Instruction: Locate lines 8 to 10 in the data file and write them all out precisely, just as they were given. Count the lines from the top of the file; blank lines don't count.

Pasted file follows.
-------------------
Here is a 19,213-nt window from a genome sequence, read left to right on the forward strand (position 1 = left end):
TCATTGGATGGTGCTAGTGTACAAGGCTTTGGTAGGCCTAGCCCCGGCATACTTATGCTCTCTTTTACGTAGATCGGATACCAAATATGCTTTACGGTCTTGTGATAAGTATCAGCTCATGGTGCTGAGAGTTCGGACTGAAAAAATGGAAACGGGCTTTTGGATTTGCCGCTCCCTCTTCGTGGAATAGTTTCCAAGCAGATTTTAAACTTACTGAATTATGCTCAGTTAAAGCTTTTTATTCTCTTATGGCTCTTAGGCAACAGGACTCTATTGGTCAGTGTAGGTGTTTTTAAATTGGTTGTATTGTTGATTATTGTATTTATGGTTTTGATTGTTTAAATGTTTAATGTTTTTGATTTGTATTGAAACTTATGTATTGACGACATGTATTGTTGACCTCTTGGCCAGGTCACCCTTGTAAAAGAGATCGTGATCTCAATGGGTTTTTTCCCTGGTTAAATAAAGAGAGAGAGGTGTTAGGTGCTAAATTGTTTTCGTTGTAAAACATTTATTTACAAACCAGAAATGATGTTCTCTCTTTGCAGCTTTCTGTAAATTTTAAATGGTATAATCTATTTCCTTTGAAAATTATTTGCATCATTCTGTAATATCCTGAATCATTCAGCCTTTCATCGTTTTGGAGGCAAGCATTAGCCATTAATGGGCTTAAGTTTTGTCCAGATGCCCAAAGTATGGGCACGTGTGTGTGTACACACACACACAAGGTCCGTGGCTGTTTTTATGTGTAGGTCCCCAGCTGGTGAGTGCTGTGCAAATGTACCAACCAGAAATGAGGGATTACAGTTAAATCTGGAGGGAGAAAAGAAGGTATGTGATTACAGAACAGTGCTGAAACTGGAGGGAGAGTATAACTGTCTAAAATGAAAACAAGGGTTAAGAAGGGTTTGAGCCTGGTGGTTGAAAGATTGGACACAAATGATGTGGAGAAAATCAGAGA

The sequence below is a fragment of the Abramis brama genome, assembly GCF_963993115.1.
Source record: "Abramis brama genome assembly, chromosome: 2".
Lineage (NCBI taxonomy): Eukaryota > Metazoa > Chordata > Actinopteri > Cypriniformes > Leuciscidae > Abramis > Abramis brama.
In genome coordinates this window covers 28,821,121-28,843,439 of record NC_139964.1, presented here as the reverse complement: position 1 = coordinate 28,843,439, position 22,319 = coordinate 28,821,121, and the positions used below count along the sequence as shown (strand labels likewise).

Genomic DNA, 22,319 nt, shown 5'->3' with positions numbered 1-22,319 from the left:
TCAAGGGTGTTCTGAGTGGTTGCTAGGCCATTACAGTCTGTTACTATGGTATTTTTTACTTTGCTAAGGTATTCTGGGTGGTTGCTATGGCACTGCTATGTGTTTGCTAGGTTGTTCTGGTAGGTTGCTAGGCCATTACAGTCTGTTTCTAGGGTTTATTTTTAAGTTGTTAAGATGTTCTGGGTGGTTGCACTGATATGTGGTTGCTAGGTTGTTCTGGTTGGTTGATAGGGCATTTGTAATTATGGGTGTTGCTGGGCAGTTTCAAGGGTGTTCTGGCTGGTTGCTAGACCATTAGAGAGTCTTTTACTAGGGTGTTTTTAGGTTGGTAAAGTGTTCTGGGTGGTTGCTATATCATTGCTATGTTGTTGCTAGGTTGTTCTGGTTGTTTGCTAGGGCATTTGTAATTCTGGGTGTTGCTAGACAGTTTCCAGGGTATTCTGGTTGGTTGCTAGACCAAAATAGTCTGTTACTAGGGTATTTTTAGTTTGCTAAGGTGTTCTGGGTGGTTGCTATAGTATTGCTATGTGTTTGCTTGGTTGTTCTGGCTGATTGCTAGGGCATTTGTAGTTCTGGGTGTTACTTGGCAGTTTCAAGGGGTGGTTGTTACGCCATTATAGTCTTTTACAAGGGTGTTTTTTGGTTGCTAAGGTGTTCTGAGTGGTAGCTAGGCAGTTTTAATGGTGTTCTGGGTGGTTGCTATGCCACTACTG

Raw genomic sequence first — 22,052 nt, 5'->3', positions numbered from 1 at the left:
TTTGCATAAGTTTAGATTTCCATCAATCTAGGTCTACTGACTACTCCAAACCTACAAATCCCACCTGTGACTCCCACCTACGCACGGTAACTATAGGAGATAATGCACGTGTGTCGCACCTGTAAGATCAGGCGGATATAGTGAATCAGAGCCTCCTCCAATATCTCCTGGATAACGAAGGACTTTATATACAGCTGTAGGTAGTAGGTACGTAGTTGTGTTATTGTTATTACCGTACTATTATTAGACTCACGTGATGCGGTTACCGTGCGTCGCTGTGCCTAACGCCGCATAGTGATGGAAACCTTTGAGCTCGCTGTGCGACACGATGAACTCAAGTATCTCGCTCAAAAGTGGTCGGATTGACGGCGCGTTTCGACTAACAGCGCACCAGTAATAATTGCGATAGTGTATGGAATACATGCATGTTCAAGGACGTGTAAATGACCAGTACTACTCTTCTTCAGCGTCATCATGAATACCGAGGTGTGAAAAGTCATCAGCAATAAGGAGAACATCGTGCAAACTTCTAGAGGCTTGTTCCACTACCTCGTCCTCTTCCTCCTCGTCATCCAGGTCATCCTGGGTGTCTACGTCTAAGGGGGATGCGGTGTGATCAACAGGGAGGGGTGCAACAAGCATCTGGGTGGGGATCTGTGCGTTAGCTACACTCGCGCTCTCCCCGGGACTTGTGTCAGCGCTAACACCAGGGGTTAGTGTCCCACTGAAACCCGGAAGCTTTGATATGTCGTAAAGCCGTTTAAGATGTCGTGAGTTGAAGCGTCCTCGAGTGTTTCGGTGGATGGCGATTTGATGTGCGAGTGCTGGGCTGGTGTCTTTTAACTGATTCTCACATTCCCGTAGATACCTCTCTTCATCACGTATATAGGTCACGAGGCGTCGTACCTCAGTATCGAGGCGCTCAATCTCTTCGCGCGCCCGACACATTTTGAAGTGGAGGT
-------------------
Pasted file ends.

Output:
TCAAGGGTGTTCTGAGTGGTTGCTAGGCCATTACAGTCTGTTACTATGGTATTTTTTACTTTGCTAAGGTATTCTGGGTGGTTGCTATGGCACTGCTATGTGTTTGCTAGGTTGTTCTGGTAGGTTGCTAGGCCATTACAGTCTGTTTCTAGGGTTTATTTTTAAGTTGTTAAGATGTTCTGGGTGGTTGCACTGATATGTGGTTGCTAGGTTGTTCTGGTTGGTTGATAGGGCATTTGTAATTATGGGTGTTGCTGGGCAGTTTCAAGGGTGTTCTGGCTGGTTGCTAGACCATTAGAGAGTCTTTTACTAGGGTGTTTTTAGGTTGGTAAAGTGTTCTGGGTGGTTGCTATATCATTGCTATGTTGTTGCTAGGTTGTTCTGGTTGTTTGCTAGGGCATTTGTAATTCTGGGTGTTGCTAGACAGTTTCCAGGGTATTCTGGTTGGTTGCTAGACCAAAATAGTCTGTTACTAGGGTATTTTTAGTTTGCTAAGGTGTTCTGGGTGGTTGCTATAGTATTGCTATGTGTTTGCTTGGTTGTTCTGGCTGATTGCTAGGGCATTTGTAGTTCTGGGTGTTACTTGGCAGTTTCAAGGGGTGGTTGTTACGCCATTATAGTCTTTTACAAGGGTGTTTTTTGGTTGCTAAGGTGTTCTGAGTGGTAGCTAGGCAGTTTTAATGGTGTTCTGGGTGGTTGCTATGCCACTACTG

Raw genomic sequence first — 22,052 nt, 5'->3', positions numbered from 1 at the left:
TTTGCATAAGTTTAGATTTCCATCAATCTAGGTCTACTGACTACTCCAAACCTACAAATCCCACCTGTGACTCCCACCTACGCACGGTAACTATAGGAGATAATGCACGTGTGTCGCACCTGTAAGATCAGGCGGATATAGTGAATCAGAGCCTCCTCCAATATCTCCTGGATAACGAAGGACTTTATATACAGCTGTAGGTAGTAGGTACGTAGTTGTGTTATTGTTATTACCGTACTATTATTAGACTCACGTGATGCGGTTACCGTGCGTCGCTGTGCCTAACGCCGCATAGTGATGGAAACCTTTGAGCTCGCTGTGCGACACGATGAACTCAAGTATCTCGCTCAAAAGTGGTCGGATTGACGGCGCGTTTCGACTAACAGCGCACCAGTAATAATTGCGATAGTGTATGGAATACATGCATGTTCAAGGACGTGTAAATGACCAGTACTACTCTTCTTCAGCGTCATCATGAATACCGAGGTGTGAAAAGTCATCAGCAATAAGGAGAACATCGTGCAAACTTCTAGAGGCTTGTTCCACTACCTCGTCCTCTTCCTCCTCGTCATCCAGGTCATCCTGGGTGTCTACGTCTAAGGGGGATGCGGTGTGATCAACAGGGAGGGGTGCAACAAGCATCTGGGTGGGGATCTGTGCGTTAGCTACACTCGCGCTCTCCCCGGGACTTGTGTCAGCGCTAACACCAGGGGTTAGTGTCCCACTGAAACCCGGAAGCTTTGATATGTCGTAAAGCCGTTTAAGATGTCGTGAGTTGAAGCGTCCTCGAGTGTTTCGGTGGATGGCGATTTGATGTGCGAGTGCTGGGCTGGTGTCTTTTAACTGATTCTCACATTCCCGTAGATACCTCTCTTCATCACGTATATAGGTCACGAGGCGTCGTACCTCAGTATCGAGGCGCTCAATCTCTTCGCGCGCCCGACACATTTTGAAGTGGAGGT